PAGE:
Our first day on the road was jaw dropping. We witnessed storms rolling over the African plain, baboons crossing the road, ostrich farms and herds of gemsbok, springbok and wildebeest running along the roadside. 

An hour outside of Windhoek, the capital city that over half of Namibia’s residents call home, it became apparent that our road trip would be an empty one. In over five hours of driving we passed maybe seven cars. This is not the country to rely on the kindness of strangers in when things go wrong on the road, because strangers you will not find.

We did have a moment of self doubt turning onto the tiniest of dirt pathways to find our lodge. We drove several miles wandering all the while if we were actually on a road, but luck prevailed and we arrived in time for sunset views over the desert.  

Sossusvlei to Swakopmund

The drive from the red desert of Sossusvlei into the beach town of Swakopmund can be roughly four hours if you’re sticking to main roads, but Carl and I were intrigued by an area dubbed “Moon Landscape” outside of Swakopmund, known for its moonlike terrain, resulting in a six hour drive. 

The morning began with a fill-up in Solitaire, the only gas station available before Swakopmund. Solitaire’s station also features a lodge, restaurant, bakery and car graveyard where rusted out vehicles are laid to rest in the sand. 

Half way through the drive we pulled off at a picnic area and ate lunch next to a flock of wild ostriches. Carl spent the majority of the meal shooing a ground squirrel away from his cheese and crackers while I inspected the gemsbok skulls decorating the tree we ate under. I will admit it was a bit eerie munching away in a skull-ridden desolate area and my feelings of anxiety exacerbated when I went to pee behind a bush. Not knowing the temperament of ostriches I felt like the flock could turn at any minute

We took a D road to the Moon Landscape and I spent the better part of an hour holding the glove compartment shut as we hurtled over an incredibly rocky road. If I let go for more than a minute a bump would jolt the compartment open with such force I was concerned we’d return the vehicle with a gaping hole in the passengers side. 

The Moon Landscape is thus named because of its lunar-esque terrain. The area features some outstanding viewpoints, but the highlight for me was watching my husband, a plant lover, light up when he saw his first welwitschia. Welwitschias are odd looking things. They look like deflated yuccas, crumpled and shriveled in a heap on the ground. Each plant has but two leaves, which are split and frayed. The weird doesn’t end with their exterior. They’re dioecious, meaning each plant is distinctly male or female.

Leaving the landscape we took the short drive to the oceanside town of Swakopmund. We spent only one evening in Swakopmund, but it’s intriguing. It manages to be both an oceanside and desert town simultaneously, resulting in some palm trees, little grass, and a remarkably warm ocean that if given the opportunity, everyone should dip into.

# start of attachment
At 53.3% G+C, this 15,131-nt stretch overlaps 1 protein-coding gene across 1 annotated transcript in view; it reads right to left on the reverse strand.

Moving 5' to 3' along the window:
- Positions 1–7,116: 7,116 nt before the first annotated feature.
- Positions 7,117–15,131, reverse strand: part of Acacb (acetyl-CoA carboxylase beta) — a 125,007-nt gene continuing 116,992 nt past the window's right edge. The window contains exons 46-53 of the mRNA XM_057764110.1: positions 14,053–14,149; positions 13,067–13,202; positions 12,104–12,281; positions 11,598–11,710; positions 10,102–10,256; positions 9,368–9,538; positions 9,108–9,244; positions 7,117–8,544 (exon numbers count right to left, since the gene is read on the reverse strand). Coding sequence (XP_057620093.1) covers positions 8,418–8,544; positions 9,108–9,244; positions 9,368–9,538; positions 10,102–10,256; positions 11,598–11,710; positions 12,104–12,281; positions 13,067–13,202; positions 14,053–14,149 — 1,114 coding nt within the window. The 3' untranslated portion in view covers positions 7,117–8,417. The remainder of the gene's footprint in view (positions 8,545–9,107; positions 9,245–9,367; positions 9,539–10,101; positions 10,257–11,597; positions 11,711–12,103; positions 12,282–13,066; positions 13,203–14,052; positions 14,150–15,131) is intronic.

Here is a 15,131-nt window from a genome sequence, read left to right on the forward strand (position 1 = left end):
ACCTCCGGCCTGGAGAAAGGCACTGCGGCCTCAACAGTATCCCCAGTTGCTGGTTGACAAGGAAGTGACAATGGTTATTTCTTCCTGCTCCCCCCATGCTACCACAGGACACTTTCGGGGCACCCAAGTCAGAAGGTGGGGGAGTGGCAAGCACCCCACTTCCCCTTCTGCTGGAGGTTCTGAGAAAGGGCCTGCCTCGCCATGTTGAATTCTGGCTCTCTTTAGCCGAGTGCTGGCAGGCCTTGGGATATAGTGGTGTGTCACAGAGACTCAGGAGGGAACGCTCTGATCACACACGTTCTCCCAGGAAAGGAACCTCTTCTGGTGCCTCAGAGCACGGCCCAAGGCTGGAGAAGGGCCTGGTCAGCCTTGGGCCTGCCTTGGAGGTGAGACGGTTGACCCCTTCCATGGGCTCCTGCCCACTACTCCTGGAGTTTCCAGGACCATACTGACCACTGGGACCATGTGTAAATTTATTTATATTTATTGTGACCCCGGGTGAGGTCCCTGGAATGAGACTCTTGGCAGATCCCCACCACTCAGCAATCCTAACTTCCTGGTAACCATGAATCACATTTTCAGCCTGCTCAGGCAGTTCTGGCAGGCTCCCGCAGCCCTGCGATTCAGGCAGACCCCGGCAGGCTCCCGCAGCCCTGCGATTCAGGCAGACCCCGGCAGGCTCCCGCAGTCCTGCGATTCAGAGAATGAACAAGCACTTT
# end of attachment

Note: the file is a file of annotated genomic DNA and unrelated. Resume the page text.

Swakopmund to Damaraland (by way of the Skeleton Coast)

The road north from Swakopmund is a real treat for roadtrippers. A smooth and luxurious salt road, it beats the hell out of D roads (just don’t try driving a salt road in the rain as it’ll become slip-city). Forty five minutes onto the road we pass innumerable street-side tables hocking chunks of sea salt the size of my fist. Everything is sold on the honor-system and while I very badly want to make a purchase, I doubt that a salt rock is the best item to have sloshing around in my backpack for a month with my limited selection of clothing. 

Our first stop for the day is the Cape Cross Seal Reserve — Home to over two hundred thousand seals and one of the largest seal reserves in the world. I’d definitely describe the reserve as worthy of a stop, but not necessarily “cute”. Visitors will need to contend with mounds of molted fur, breathe a pungent air thick with seal sweat (many say to hold a hanky over your nose and mouth when visiting, but I say to go bare faced for the full experience), witness bloody seal fights and listen to endless grunts and farts. I’d choose to visit 10/10 times, but for anyone believing a seal colony to be kawaii levels of cute, it ain’t. 

An hour north of Cape Cross we hit the Ugab Gate for Skeleton Coast National Park. The gate, fittingly, is bedecked with skulls and crossbones, as if to say ye be warned all who enter.  Immediately past the gate we need to contend with a large pool of standing water — A road tripping nemesis. The pool doesn’t look very deep, but when handing over the car keys one of the ground rules the tour company laid out was to prevent water from hitting above the running boards.